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Case Number 02133: Small Claims Court

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My Bloody Valentine

Paramount // 1981 // 90 Minutes // Rated R
Reviewed by Judge Patrick Naugle // September 3rd, 2002

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All Rise...

Editor's Note

Our reviews of My Bloody Valentine (Blu-Ray) (published November 24th, 2009) and My Bloody Valentine: Special Edition (published January 13th, 2009) are also available.

The Charge

Be mine. Be dead.

The Case

It's been twenty years since the town of Valentine's Bluff lived through horrific tragedy. Back in 1960, a disaster occurred in the local mine shafts leaving five workers dead and one man severely insane from weeks of underground burial. It seems that while the accident was happening, the miner's superiors were up having a ball at the local Valentine's Day dance. A year later (Valentine's Day!), the sole survivor, Harry Warden, came back to settle the score with a pickaxe and his mining uniform (think a more technically advanced Jason Voorhees). On that fateful day, Harry left the locals with a chilling warning: never have another Valentine's Day dance or the bloodshed will begin anew! Flash forward twenty years, and there hasn't been a single dance since. But things are about to change when the local kids decide that it's time once again to return to their traditional Valentine's Day dance (i.e., sex, booze and cussin'). Of course, this turns out to be just one in a series of bad decisions that brings about the return of Harry Warden and his notoriously deadly pickaxe! As T.J. (Paul Kelman), Sarah (Lori Hallier), and their friends attempt to have a good time, ol' Harry pops up to break their hearts…literally!

Like the ascending crest of a wave, My Bloody Valentine was one of seemingly millions of Friday The 13th / Halloween horror clones to penetrate the 1980s. The slasher checklist is in full swing:

Good lookin', nubile coeds: CHECK
A murderer with a "unique" mask: CHECK
Creative death scenes: CHECK
Adults who can't seem to find their bunghole with two hands: CHECK
Heavy breathing by both the killer and the horny teenagers: CHECK
An ending that leaves a gigantic opening for a sequel: DOUBLE CHECK

On almost all levels My Bloody Valentine is a replica of every other slasher flick from the decade of decadence. The dialogue offers us nothing in the way of characterization or plot importance. The teenagers are all interchangeable yahoos who wander off into the dank parts of the mineshaft calling out the names of their friends. No surprise here as to who answers: Harry's pickaxe. The death scenes aren't nearly as gory as the Friday the 13th series (save for a woman who gets stuffed into a dryer), and the killer amounts to little more than a WWII breathing apparatus on legs. His MO: stuffing his victims' hearts into cardboard candy Valentine's boxes. Whoop-dee-do. The writers try to inject a complicated love story about two men loving the same women (oh, woe is them!) that falls as flat as a paper heart. The teenage actors all run around drinking beer (remember the days of pull tabs?) while shouting intelligent pontifications like, "You know what would look good on you? ME!" I know what you're thinking—years from now we'll all be quoting the wit and wisdom that is My Bloody Valentine. While My Bloody Valentine is only the tiniest of blips on the horror genre's radar, it does get bonus points for predating Scream with its whodunit ending.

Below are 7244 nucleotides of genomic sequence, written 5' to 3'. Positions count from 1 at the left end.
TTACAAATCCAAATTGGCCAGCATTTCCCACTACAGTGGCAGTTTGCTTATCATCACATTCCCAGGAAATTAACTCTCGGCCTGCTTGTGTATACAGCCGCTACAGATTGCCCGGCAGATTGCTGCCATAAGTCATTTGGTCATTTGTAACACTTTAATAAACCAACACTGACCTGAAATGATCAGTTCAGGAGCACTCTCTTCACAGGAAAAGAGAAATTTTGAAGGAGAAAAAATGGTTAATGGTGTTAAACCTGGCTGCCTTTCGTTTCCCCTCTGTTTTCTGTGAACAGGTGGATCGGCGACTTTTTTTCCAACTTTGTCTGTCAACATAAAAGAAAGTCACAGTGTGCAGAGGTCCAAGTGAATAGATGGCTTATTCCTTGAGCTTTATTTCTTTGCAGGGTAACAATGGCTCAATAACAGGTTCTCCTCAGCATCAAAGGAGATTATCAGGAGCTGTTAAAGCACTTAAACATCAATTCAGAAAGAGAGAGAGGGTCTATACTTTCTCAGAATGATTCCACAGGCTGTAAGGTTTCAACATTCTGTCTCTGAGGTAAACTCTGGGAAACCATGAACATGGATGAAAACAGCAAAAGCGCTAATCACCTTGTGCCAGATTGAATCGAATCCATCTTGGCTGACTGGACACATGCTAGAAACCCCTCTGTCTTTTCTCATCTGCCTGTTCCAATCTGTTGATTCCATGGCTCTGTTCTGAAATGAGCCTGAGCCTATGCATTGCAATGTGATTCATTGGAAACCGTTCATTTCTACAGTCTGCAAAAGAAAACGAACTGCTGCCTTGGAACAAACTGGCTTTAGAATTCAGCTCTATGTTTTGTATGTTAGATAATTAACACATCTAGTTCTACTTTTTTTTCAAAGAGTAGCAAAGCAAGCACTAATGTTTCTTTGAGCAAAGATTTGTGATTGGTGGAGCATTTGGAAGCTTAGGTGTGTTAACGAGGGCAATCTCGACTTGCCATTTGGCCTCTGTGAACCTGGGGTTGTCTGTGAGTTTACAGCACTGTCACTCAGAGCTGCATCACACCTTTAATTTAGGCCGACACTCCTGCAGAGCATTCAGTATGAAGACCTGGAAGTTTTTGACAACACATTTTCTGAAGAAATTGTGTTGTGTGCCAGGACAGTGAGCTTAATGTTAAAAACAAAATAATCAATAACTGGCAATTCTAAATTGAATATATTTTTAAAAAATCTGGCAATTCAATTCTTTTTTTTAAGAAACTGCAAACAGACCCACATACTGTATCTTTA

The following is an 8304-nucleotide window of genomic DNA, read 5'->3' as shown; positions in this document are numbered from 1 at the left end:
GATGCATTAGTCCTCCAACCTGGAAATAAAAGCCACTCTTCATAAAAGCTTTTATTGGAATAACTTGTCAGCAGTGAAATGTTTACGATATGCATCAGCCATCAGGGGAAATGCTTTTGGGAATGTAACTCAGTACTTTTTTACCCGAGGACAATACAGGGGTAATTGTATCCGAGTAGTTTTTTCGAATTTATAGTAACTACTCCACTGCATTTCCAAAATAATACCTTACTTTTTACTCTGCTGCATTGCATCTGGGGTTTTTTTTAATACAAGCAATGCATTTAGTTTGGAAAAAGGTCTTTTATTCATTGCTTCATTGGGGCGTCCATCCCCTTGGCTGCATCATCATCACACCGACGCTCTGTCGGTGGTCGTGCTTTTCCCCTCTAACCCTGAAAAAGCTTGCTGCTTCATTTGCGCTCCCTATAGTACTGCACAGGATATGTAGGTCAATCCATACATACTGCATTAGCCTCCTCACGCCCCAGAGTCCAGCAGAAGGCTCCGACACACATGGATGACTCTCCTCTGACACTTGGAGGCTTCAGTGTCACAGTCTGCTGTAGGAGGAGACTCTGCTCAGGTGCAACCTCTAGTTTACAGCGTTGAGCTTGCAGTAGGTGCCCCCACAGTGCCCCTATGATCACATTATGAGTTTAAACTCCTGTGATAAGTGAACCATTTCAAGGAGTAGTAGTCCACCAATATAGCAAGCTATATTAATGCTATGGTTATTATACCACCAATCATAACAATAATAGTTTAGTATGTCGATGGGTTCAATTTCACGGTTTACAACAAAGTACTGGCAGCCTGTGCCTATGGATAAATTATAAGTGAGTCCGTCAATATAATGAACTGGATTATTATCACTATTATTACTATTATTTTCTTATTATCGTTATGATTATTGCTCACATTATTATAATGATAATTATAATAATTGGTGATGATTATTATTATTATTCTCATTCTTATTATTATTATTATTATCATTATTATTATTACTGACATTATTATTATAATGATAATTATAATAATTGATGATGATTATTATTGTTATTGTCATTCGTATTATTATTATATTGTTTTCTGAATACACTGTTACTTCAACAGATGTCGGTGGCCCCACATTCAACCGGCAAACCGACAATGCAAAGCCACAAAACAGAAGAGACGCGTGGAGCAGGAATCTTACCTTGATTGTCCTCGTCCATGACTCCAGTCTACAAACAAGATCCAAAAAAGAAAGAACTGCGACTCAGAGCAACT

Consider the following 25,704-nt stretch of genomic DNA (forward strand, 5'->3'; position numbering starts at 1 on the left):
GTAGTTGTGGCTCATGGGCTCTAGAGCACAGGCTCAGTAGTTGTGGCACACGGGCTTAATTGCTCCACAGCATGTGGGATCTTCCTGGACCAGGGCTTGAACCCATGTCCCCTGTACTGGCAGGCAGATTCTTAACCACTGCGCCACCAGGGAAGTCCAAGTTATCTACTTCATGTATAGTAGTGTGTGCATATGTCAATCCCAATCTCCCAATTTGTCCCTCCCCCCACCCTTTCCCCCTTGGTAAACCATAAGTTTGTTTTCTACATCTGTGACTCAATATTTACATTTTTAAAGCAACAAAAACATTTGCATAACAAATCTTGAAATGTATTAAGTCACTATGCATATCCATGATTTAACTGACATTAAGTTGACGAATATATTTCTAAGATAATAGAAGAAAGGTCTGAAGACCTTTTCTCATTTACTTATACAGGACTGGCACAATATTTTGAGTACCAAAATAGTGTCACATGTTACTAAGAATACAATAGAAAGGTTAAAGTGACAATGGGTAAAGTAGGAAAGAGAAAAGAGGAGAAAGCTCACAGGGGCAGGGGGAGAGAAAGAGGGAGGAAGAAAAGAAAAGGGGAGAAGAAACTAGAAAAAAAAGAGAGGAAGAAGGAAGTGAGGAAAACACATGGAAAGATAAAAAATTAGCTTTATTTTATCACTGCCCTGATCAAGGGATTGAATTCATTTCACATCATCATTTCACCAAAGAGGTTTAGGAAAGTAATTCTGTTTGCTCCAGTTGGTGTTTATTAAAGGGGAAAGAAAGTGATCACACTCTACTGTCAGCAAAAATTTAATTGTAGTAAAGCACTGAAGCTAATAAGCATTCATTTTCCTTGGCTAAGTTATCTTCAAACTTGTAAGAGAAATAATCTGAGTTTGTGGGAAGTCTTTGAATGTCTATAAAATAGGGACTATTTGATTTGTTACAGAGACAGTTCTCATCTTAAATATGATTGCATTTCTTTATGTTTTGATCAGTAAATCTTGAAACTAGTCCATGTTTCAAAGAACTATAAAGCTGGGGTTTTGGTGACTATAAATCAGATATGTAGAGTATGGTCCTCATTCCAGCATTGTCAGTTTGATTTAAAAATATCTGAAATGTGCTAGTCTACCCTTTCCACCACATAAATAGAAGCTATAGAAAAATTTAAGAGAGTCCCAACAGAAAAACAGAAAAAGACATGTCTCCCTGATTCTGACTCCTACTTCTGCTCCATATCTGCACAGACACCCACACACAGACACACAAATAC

I won't say that I wasn't slightly entertained by this movie, though in all honestly the words that kept ringing in my head were, "been there, done that." At least a half dozen times.

My Bloody Valentine is presented in a decent looking 1.85:1 anamorphic widescreen transfer. Paramount has done a decent job at cleaning up this print to the point where colors appear generally bright and black levels look mostly solid. Unfortunately, it looks as if the negative may have been colleting dust on some unnamed shelf—with a good amount of dirt and grain in the picture, this transfer is less than stellar. Still, for what the movie is this is a more than apt looking image. The soundtrack is presented in Dolby Digital 1.0 Mono in English. The track is clear of any excessive hiss or distortion. This is a very typical mono soundtrack that features no surprises. Also included on this disc are English subtitles and a French Dolby Mono mix. Paramount gets a chainsaw to the noggin' for the exclusion of even a single theatrical trailer on this disc. Harry would not be pleased.

My Bloody Valentine is worth a rental with the guys on Friday night, though don't even think about tricking your date into thinking it's really a fluffy "romance," or it will be more than your heart lying in a box on the kitchen table.

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Scales of Justice

Judgment: 70

Perp Profile

Studio: Paramount
Video Formats:
• 1.85:1 Anamorphic
Audio Formats:
• Dolby Digital 1.0 Mono (English)
• English
Running Time: 90 Minutes
Release Year: 1981
MPAA Rating: Rated R
• Horror

Distinguishing Marks

• None


• IMDb

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